The top of a hateful petition that circulated at a high school in Anne Arundel County, Md. (Copy of petition provided by Anne Arundel County schools)

Police have charged a 14-year-old girl with sending a tweet that included a threat to attack a Maryland school where students had circulated a white supremacist petition, authorities said.

The girl is accused of creating a Twitter account under the name @KoolkidsKlanKkk, reflecting the language used in a racist petition passed around this month at Arundel High School. Anne Arundel County police said she then posted a tweet on Jan. 9: “We’re planning to attack tomorrow.”

Anne Arundel Police Lt. Ryan Frashure said last week that authorities did not think the tweet represented a credible threat to the high school, but he said police were taking it seriously and launching an investigation.

Detectives worked with Twitter and a wireless service carrier, identifying the person responsible as an African American teenager who is a student at Arundel High. Police interviewed her in the presence of her parents, and she admitted to opening the Twitter account and sending the tweet, police spokesman Marc Limansky said.

She was charged on a juvenile citation with disruption of school activities, under state education law, and released to her parents, Limansky said. A large number of students did not attend school after learning of the threat, police said. Police have not publicly identified the girl because she is a minor, and The Washington Post generally does not identify minors charged with crimes.

The incident came after a petition circulated at Arundel High that described African Americans as a scourge who “invented” rape, stealing and basketball, and spoke of “the supreme White race.” It was labeled Kool Kids Klan — its three K’s underlined in a thinly veiled reference to the Ku Klux Klan.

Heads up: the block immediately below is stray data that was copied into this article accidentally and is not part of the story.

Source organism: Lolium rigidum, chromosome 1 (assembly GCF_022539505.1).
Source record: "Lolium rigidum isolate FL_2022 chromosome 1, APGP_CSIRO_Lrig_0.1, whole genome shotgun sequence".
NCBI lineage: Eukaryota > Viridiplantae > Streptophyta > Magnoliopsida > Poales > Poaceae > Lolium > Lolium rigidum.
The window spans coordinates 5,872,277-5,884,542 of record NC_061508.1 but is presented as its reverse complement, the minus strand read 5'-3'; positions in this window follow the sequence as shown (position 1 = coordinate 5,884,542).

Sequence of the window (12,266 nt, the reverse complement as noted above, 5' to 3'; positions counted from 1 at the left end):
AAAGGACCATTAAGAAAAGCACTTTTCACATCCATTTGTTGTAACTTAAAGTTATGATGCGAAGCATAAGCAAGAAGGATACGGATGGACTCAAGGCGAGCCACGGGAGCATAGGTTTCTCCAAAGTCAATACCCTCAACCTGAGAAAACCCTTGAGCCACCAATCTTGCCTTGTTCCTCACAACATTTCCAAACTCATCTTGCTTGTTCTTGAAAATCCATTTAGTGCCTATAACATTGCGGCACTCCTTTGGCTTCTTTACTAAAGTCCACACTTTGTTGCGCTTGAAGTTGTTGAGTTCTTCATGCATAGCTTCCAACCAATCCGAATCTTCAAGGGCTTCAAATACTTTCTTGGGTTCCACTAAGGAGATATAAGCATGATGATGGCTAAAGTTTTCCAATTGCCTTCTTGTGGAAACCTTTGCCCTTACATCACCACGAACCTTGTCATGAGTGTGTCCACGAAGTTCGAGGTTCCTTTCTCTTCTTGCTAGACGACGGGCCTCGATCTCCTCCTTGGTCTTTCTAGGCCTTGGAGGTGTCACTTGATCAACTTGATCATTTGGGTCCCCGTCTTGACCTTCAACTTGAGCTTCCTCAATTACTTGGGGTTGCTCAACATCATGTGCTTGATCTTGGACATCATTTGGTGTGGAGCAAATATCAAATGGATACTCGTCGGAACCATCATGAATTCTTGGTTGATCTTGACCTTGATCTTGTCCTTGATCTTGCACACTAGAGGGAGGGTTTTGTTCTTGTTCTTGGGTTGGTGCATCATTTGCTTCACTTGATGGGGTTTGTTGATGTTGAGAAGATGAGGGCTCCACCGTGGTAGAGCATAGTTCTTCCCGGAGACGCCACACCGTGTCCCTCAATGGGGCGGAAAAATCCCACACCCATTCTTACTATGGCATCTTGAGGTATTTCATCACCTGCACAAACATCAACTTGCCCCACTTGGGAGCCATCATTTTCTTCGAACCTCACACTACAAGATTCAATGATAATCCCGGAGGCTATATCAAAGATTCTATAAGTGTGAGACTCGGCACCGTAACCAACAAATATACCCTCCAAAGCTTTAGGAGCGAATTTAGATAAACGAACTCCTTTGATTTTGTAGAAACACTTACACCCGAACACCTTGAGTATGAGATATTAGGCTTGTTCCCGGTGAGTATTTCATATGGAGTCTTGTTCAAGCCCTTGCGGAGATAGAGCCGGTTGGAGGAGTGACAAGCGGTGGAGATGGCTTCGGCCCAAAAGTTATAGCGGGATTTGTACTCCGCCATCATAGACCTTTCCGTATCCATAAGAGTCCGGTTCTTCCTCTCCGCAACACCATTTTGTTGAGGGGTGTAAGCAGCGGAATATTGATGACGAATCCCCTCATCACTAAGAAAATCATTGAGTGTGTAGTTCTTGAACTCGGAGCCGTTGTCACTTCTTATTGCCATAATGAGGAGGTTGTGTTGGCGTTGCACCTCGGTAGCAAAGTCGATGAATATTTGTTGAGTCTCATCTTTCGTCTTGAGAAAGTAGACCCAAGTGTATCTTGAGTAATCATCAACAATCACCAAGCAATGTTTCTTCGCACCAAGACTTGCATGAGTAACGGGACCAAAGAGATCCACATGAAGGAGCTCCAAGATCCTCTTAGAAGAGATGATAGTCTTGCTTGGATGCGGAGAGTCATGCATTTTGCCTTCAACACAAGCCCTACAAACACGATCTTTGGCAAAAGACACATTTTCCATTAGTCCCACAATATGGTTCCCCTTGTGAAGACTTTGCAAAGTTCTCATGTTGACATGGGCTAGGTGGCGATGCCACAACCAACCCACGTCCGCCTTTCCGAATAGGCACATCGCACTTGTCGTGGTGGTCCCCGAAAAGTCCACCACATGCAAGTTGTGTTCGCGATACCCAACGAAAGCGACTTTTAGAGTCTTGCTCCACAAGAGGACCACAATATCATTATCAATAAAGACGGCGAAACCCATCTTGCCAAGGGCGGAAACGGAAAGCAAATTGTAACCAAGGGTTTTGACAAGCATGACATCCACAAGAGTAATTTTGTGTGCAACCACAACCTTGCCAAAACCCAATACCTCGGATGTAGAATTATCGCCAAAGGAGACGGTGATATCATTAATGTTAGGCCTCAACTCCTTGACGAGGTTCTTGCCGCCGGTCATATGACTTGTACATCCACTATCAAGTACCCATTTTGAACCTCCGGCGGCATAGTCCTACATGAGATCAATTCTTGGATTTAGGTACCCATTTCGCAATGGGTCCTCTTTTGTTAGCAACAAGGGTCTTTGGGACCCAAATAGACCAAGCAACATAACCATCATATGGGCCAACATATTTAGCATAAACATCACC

The student who created the petition is white, as are two students who signed it, police said. Police called it “disturbing and reprehensible,” but determined that the petition, which was passed around during lunch on Jan. 6, did not rise to the level of a crime.

Anne Arundel school officials strongly denounced the petition last week, saying they were shocked and angered that such material would be produced, much less appear in a school, and that they would take “the strongest possible actions” against students involved.

Schools spokesman Bob Mosier said the students have been disciplined.

Gina Davenport, principal of Arundel High, in Gambrills, Md., said in a letter sent to parents last week that she was relieved that police resolved the Twitter threat quickly.

“Our school community has been shocked and saddened by the events of the last few days,” she wrote. “We are a diverse and united community that will persevere and withstand these tough times.”

She said that Arundel High “continues to be a safe and supportive environment that embraces all cultures” and asked parents to continue to talk to students about the events. “Those conversations are crucial to our ability to continue to move forward,” she said, adding that similar discussions would be happening in classrooms.